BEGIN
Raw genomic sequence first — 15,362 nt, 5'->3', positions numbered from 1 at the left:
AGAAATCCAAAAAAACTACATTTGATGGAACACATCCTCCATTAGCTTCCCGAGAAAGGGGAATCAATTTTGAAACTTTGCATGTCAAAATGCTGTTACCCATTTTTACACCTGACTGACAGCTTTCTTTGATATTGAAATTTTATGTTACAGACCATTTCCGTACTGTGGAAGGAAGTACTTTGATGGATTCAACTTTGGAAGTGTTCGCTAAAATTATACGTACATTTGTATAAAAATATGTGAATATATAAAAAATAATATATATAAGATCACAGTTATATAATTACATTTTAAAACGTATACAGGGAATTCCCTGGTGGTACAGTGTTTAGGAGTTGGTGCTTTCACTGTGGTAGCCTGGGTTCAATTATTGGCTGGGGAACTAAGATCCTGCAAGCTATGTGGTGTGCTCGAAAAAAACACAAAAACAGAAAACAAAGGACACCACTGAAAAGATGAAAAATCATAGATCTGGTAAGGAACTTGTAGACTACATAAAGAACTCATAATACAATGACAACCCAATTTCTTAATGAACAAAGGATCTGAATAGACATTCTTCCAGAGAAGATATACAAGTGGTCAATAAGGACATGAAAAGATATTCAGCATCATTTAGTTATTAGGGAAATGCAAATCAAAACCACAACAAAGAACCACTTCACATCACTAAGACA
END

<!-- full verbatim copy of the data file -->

Raw genomic sequence first — 15,362 nt, 5'->3', positions numbered from 1 at the left:
AGAAATCCAAAAAAACTACATTTGATGGAACACATCCTCCATTAGCTTCCCGAGAAAGGGGAATCAATTTTGAAACTTTGCATGTCAAAATGCTGTTACCCATTTTTACACCTGACTGACAGCTTTCTTTGATATTGAAATTTTATGTTACAGACCATTTCCGTACTGTGGAAGGAAGTACTTTGATGGATTCAACTTTGGAAGTGTTCGCTAAAATTATACGTACATTTGTATAAAAATATGTGAATATATAAAAAATAATATATATAAGATCACAGTTATATAATTACATTTTAAAACGTATACAGGGAATTCCCTGGTGGTACAGTGTTTAGGAGTTGGTGCTTTCACTGTGGTAGCCTGGGTTCAATTATTGGCTGGGGAACTAAGATCCTGCAAGCTATGTGGTGTGCTCGAAAAAAACACAAAAACAGAAAACAAAGGACACCACTGAAAAGATGAAAAATCATAGATCTGGTAAGGAACTTGTAGACTACATAAAGAACTCATAATACAATGACAACCCAATTTCTTAATGAACAAAGGATCTGAATAGACATTCTTCCAGAGAAGATATACAAGTGGTCAATAAGGACATGAAAAGATATTCAGCATCATTTAGTTATTAGGGAAATGCAAATCAAAACCACAACAAAGAACCACTTCACATCACTAAGACA